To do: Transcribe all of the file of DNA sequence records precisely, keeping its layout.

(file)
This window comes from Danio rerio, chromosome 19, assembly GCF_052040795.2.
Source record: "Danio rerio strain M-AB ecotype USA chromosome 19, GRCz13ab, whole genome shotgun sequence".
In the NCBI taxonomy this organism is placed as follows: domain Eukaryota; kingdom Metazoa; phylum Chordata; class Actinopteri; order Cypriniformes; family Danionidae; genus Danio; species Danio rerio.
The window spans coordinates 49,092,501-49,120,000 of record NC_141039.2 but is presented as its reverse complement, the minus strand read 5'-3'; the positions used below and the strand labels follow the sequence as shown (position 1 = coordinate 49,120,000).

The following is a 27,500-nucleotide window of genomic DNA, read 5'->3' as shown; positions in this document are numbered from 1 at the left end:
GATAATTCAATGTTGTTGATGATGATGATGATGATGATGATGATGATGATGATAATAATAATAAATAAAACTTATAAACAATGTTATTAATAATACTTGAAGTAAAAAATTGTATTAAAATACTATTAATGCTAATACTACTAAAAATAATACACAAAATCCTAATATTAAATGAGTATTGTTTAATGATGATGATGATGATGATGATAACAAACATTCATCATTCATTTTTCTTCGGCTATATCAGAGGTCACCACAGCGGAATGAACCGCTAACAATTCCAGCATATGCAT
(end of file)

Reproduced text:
This window comes from Danio rerio, chromosome 19, assembly GCF_052040795.2.
Source record: "Danio rerio strain M-AB ecotype USA chromosome 19, GRCz13ab, whole genome shotgun sequence".
In the NCBI taxonomy this organism is placed as follows: domain Eukaryota; kingdom Metazoa; phylum Chordata; class Actinopteri; order Cypriniformes; family Danionidae; genus Danio; species Danio rerio.
The window spans coordinates 49,092,501-49,120,000 of record NC_141039.2 but is presented as its reverse complement, the minus strand read 5'-3'; the positions used below and the strand labels follow the sequence as shown (position 1 = coordinate 49,120,000).

The following is a 27,500-nucleotide window of genomic DNA, read 5'->3' as shown; positions in this document are numbered from 1 at the left end:
GATAATTCAATGTTGTTGATGATGATGATGATGATGATGATGATGATGATGATAATAATAATAAATAAAACTTATAAACAATGTTATTAATAATACTTGAAGTAAAAAATTGTATTAAAATACTATTAATGCTAATACTACTAAAAATAATACACAAAATCCTAATATTAAATGAGTATTGTTTAATGATGATGATGATGATGATGATAACAAACATTCATCATTCATTTTTCTTCGGCTATATCAGAGGTCACCACAGCGGAATGAACCGCTAACAATTCCAGCATATGCAT